For the last several years, Mattel has been trying to get a Barbie feature film off the ground -- first with writer and comedian Amy Schumer and later with writer/director Greta Gerwig. That version -- co-written with Gerwig's husband Noah Baumbach and starring The Suicide Squad's Margot Robbie, is set for a theatrical release in 2023, but it wasn't without some reservation that Gerwig took on the job. According to a new interview, the Little Women filmmaker found the prospect "terrifying," and was equally repulsed and attracted by the idea that the movie could be a "career-ender."
It isn't a fear without at least some basis. Critics and audiences can be downright mean about properties intended for girls and young women -- particularly when they come unironically packaged in glamor and bright colors, like Barbie seems to be doing. Just ask Deborah Kaplan and Harry Elfont, who were hugely in-demand following their debut feature Can't Hardly Wait, but haven't directed another movie since 2001's Josie and the Pussycats.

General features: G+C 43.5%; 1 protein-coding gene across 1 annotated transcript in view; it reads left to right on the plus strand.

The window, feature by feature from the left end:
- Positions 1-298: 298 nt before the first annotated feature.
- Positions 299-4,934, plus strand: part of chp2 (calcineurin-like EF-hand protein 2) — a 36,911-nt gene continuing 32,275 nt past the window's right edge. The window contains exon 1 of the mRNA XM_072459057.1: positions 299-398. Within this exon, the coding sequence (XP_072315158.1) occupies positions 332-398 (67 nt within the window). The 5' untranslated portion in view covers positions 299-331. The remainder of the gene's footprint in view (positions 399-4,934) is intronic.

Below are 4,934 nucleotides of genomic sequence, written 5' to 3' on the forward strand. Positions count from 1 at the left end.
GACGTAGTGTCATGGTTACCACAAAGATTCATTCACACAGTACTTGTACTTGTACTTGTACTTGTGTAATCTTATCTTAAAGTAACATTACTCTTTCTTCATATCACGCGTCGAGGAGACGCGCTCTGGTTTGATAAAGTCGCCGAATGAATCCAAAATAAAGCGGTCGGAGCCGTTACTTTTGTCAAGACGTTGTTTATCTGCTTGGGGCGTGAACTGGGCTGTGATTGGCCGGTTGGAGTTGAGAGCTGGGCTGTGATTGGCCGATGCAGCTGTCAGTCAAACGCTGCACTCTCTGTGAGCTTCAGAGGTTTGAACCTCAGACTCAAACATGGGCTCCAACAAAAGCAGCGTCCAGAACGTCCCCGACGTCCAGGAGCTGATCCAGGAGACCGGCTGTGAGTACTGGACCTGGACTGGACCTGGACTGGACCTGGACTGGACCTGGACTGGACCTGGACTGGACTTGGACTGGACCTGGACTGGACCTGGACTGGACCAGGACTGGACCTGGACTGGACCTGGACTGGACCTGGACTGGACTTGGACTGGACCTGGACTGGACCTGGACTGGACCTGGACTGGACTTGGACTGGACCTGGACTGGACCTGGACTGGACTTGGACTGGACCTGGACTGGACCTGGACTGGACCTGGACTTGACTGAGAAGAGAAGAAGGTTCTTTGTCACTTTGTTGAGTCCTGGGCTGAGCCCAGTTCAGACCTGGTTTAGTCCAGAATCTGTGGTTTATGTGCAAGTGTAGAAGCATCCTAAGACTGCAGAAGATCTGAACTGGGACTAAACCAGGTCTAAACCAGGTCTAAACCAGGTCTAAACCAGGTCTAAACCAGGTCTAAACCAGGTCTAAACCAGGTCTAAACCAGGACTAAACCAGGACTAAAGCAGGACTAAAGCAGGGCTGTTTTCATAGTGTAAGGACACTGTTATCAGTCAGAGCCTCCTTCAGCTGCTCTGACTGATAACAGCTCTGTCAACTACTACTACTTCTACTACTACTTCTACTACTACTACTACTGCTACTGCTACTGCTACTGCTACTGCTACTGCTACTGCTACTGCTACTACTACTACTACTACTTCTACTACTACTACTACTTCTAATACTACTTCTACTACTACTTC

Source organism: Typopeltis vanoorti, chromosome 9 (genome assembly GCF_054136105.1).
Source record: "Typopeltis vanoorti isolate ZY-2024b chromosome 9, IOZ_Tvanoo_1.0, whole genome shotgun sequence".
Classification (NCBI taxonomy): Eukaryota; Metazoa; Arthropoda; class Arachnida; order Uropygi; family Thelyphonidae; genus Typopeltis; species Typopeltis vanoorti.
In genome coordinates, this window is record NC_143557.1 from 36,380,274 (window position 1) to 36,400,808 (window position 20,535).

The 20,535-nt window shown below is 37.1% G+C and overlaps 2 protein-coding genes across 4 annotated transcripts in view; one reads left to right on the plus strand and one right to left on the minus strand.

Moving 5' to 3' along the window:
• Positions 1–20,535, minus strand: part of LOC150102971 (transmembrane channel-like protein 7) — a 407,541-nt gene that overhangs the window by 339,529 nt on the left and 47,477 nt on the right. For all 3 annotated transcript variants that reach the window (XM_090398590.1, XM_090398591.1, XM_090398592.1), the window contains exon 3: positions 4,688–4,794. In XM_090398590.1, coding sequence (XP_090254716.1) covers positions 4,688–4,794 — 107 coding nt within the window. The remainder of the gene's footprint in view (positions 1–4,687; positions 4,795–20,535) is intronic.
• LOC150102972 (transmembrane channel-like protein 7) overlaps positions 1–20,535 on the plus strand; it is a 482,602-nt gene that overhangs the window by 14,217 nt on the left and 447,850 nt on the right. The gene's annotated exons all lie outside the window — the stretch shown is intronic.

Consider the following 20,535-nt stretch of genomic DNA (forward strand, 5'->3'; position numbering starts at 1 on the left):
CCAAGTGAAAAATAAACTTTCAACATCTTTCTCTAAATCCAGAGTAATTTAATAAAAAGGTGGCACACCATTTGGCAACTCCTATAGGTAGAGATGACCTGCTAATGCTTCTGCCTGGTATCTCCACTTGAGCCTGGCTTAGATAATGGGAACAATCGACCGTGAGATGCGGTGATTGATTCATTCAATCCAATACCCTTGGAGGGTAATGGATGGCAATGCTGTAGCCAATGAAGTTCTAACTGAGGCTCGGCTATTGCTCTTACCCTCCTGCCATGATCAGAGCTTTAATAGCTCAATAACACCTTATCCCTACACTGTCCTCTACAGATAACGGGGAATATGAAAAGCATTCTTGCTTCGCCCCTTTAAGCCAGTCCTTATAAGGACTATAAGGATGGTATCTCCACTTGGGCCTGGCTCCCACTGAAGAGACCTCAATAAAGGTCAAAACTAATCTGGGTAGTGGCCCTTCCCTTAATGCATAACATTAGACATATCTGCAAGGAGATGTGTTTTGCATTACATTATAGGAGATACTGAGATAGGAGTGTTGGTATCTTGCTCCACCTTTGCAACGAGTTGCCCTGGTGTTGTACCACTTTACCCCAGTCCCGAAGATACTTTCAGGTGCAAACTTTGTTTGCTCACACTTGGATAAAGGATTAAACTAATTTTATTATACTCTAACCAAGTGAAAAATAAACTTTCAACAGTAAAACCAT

"It was terrifying," Gerwig told Variety. "There's something about starting from that place where it's like 'well, anything is possible.' It felt like vertigo starting to write it. Like, where do you even begin? What would be the story?"
Not unlike Warner Bros.' The Lego Movie, it feels like that challenge is baked into the very premise of Barbie. How do you make a movie that encompasses everything important...about a property that is intended to be all things to all consumers? And that isn't just a piece of the character's appeal -- it's baked into the DNA of the film adaptation.
"Playing with Barbie promotes confidence, curiosity and communication throughout a child's journey to self-discovery," Robbie said when the movie was announced. "Over the brand's almost 60 years, Barbie has empowered kids to imagine themselves in aspirational roles from a princess to president."
That was a good starting point for a filmmaker who likes to challenge herself, apparently.
"That feeling that I had was knowing that it would be really interesting terror," Gerwig said. "Usually that's where the best stuff is. I am terrified of that. Anything where you're like, 'This could be a career-ender,' then you're like, 'OK, I probably should do it.'"
Barbie is expected in U.S. theaters on July 21, 2023.0comments